Profile: Fighting for Veterans
A three-star salute to a Conway native and decorated hero
It’s nearing 13:00 in the long outparcel building post for the All Veterans Association (AVA) on the old Myrtle Beach Air Force Base. Chow is drawing to an end down the hall at The Veterans Café & Grille, but you can still hear rounds of laughter from tables full of vets and smell the fryer and hot griddle from Mash’s famous cheese steaks.
I’m sitting in an office across from retired Army Lt. General James B. Vaught, 85, and beside his medical walker. Vaught is 100 percent disabled, according to employment terms set by the Department of Veterans Affairs, but still 100 percent committed to fellow disabled soldiers who fought for their country and now need jobs.
“These men and women are completely out of the service,” says Vaught. “Their service connection/umbilical cord has been cut, so they’re out there in the great big world and now a lot of them don’t know how to adjust.”
Started in February, Vaught’s goal is to bring 400 severely wounded warriors (each are at least 50 percent disabled) from across the country to Myrtle Beach over the next couple years as part of the Horry County/Grand Strand Severely Wounded Warrior and Veteran Support Center. Once here, the organization will enroll them in school, get them training and find them employment.“I’m trying to get it all started and then put someone else to work,” he says. “I’m a great believer in decentralization.”
Vaught reports that more than two dozen of these men and women are training at Horry-Georgetown Technical College to be LPNs and dental assistants. “These were folks who were medical technicians when they were on active duty,” he says. “So it can be very difficult to get in there, get brushed up, get their license and be approved.”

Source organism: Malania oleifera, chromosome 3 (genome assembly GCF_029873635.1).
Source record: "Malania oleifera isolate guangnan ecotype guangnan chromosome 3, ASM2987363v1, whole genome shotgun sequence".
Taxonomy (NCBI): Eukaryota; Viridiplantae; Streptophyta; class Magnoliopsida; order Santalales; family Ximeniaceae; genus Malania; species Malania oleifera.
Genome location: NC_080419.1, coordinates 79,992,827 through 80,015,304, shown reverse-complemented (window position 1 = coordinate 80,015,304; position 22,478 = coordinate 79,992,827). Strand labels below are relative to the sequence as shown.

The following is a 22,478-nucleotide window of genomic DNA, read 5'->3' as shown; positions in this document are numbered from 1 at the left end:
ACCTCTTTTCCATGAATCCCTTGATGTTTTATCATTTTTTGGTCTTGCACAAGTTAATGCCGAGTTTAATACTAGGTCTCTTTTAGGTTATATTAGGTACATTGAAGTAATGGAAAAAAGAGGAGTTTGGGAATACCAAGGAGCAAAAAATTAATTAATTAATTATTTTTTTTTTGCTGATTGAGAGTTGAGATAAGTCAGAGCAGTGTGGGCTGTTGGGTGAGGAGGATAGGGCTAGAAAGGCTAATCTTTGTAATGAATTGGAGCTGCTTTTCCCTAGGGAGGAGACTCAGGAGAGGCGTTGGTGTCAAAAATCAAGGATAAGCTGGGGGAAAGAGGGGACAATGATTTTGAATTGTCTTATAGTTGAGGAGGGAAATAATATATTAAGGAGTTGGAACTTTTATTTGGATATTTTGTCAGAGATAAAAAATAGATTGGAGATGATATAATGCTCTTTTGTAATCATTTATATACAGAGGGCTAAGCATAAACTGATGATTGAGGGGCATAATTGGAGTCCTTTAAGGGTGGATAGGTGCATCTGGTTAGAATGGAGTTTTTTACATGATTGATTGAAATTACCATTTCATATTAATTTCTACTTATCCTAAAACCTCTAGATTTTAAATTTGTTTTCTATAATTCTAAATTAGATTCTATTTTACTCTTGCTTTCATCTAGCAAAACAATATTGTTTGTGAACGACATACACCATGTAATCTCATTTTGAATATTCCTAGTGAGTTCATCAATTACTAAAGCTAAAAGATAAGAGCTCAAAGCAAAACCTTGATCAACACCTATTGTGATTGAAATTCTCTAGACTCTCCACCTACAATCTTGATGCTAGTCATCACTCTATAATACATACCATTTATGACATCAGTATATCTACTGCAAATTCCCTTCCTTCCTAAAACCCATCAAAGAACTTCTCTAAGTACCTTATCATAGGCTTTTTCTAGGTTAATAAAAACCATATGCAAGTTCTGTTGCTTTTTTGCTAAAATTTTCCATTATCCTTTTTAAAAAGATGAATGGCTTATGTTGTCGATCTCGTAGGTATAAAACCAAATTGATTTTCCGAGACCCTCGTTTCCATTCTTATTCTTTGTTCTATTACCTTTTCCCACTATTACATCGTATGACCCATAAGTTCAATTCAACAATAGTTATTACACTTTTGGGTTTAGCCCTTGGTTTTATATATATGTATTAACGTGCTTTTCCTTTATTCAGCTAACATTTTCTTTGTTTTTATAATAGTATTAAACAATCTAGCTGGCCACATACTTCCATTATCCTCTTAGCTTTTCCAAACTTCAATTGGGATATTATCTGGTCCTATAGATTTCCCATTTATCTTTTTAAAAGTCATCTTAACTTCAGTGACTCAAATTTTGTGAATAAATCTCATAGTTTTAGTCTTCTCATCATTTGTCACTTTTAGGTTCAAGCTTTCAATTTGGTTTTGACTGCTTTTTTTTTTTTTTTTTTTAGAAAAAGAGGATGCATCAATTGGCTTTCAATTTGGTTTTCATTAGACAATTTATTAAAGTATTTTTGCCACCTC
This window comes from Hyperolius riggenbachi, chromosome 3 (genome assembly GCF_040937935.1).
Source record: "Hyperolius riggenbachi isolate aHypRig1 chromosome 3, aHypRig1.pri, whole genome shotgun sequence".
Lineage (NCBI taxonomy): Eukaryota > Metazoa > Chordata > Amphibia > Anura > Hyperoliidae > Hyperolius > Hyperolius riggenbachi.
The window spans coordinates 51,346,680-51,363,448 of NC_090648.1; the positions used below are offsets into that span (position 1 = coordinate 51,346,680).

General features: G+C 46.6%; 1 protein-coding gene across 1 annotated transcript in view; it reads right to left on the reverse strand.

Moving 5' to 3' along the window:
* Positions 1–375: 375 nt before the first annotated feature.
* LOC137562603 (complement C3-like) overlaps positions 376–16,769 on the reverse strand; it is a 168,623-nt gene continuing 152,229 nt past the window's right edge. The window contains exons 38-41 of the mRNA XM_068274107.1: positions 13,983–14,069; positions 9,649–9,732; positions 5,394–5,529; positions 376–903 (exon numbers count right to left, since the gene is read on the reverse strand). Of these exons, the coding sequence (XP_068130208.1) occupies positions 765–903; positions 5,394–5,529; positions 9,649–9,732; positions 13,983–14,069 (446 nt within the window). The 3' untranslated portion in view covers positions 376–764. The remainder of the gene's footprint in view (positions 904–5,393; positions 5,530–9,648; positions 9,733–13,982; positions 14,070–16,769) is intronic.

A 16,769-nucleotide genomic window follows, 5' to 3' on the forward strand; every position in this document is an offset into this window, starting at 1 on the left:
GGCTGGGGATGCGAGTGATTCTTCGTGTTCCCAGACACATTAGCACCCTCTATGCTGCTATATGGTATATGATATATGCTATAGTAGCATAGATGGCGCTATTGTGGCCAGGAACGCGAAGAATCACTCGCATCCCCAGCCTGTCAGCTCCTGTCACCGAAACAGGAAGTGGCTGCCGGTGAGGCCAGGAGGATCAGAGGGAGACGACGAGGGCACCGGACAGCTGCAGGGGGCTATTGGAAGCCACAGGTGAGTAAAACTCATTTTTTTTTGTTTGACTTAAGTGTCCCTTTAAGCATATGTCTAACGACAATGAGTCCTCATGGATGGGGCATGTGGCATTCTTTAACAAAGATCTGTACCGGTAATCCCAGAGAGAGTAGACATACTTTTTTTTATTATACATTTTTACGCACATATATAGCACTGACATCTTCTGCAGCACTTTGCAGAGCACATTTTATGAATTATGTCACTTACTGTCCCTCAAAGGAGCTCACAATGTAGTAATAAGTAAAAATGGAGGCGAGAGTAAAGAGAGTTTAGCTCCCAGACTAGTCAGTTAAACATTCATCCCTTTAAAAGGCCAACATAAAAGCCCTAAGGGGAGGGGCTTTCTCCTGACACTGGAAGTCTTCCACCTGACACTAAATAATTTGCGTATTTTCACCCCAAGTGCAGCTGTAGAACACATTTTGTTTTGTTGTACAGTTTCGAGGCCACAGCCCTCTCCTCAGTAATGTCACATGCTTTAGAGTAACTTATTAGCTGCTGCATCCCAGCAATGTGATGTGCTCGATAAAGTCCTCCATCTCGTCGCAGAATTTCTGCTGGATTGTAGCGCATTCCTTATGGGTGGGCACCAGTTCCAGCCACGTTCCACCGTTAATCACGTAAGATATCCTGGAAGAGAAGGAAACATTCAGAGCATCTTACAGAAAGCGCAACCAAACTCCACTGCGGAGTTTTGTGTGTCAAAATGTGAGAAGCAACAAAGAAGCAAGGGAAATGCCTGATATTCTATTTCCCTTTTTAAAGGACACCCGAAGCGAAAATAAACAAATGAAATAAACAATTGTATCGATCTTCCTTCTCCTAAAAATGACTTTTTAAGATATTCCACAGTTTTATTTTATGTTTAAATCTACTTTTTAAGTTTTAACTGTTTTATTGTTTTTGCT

The new Pittsburgh Institute of Aeronautics down the road from the AVA will also take on aviation mechanic trainees; after two years, along with coursework at HGTC, the goal is to place them in jobs available at AvCraft at the Myrtle Beach International Airport. “Many were fixed wing and helicopter mechanics while in the service, so it wouldn’t be difficult for them to get up to speed,” says Vaught.
Vaught may be 85, but he’s certainly not sitting in his rocker after serving the Army for 38 years. He says he returned from the Vietnam War in a full body cast after a truck rolled over on him, but “proved them all wrong” that he would not walk again. You can still detect the confident cadence in his voice, the no-nonsense, unconventional style that garnered him respect and attention as a leader.
When I ask what he liked most about the leadership that earned him the rank of three-star general in the Army, he says, “I like to work with people, and do things for the soldiers that most officers wouldn’t do and didn’t do. And I still do. Because I was a soldier for a year before I was drafted. So I know that they’ll stomp all over you and you’ve got to yell like them or you won’t even get any coffee. “There are four types of generals,” he continues. “The politician, the business manager, the warrior and the incompetent. I was a warrior.”